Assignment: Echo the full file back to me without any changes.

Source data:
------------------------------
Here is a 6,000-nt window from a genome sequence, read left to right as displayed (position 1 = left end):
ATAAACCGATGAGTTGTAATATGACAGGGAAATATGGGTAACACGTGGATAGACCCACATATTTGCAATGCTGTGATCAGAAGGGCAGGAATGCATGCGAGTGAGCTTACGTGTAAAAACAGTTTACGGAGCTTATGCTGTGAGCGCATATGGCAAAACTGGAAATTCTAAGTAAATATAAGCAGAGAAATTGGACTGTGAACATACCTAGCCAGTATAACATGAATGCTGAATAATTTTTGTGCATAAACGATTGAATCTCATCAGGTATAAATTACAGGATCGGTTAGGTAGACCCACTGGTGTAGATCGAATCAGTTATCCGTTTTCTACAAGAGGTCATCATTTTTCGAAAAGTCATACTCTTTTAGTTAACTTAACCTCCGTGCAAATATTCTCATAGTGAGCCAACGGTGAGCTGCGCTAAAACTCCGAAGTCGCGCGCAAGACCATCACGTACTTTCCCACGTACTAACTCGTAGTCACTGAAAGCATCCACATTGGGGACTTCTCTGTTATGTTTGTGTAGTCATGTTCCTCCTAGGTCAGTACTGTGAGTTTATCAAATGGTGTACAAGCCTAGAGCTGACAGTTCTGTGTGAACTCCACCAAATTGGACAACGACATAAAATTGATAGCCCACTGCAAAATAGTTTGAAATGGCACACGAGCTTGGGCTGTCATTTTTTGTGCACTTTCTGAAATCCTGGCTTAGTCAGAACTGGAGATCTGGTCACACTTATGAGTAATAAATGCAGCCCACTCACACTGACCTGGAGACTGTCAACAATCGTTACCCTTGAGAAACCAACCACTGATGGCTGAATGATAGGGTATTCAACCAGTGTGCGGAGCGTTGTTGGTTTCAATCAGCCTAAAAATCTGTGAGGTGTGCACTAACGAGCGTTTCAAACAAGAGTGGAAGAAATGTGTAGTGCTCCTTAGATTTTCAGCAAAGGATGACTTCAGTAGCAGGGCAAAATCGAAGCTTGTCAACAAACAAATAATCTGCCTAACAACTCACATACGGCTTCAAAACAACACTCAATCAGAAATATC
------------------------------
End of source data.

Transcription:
Here is a 6,000-nt window from a genome sequence, read left to right as displayed (position 1 = left end):
ATAAACCGATGAGTTGTAATATGACAGGGAAATATGGGTAACACGTGGATAGACCCACATATTTGCAATGCTGTGATCAGAAGGGCAGGAATGCATGCGAGTGAGCTTACGTGTAAAAACAGTTTACGGAGCTTATGCTGTGAGCGCATATGGCAAAACTGGAAATTCTAAGTAAATATAAGCAGAGAAATTGGACTGTGAACATACCTAGCCAGTATAACATGAATGCTGAATAATTTTTGTGCATAAACGATTGAATCTCATCAGGTATAAATTACAGGATCGGTTAGGTAGACCCACTGGTGTAGATCGAATCAGTTATCCGTTTTCTACAAGAGGTCATCATTTTTCGAAAAGTCATACTCTTTTAGTTAACTTAACCTCCGTGCAAATATTCTCATAGTGAGCCAACGGTGAGCTGCGCTAAAACTCCGAAGTCGCGCGCAAGACCATCACGTACTTTCCCACGTACTAACTCGTAGTCACTGAAAGCATCCACATTGGGGACTTCTCTGTTATGTTTGTGTAGTCATGTTCCTCCTAGGTCAGTACTGTGAGTTTATCAAATGGTGTACAAGCCTAGAGCTGACAGTTCTGTGTGAACTCCACCAAATTGGACAACGACATAAAATTGATAGCCCACTGCAAAATAGTTTGAAATGGCACACGAGCTTGGGCTGTCATTTTTTGTGCACTTTCTGAAATCCTGGCTTAGTCAGAACTGGAGATCTGGTCACACTTATGAGTAATAAATGCAGCCCACTCACACTGACCTGGAGACTGTCAACAATCGTTACCCTTGAGAAACCAACCACTGATGGCTGAATGATAGGGTATTCAACCAGTGTGCGGAGCGTTGTTGGTTTCAATCAGCCTAAAAATCTGTGAGGTGTGCACTAACGAGCGTTTCAAACAAGAGTGGAAGAAATGTGTAGTGCTCCTTAGATTTTCAGCAAAGGATGACTTCAGTAGCAGGGCAAAATCGAAGCTTGTCAACAAACAAATAATCTGCCTAACAACTCACATACGGCTTCAAAACAACACTCAATCAGAAATATC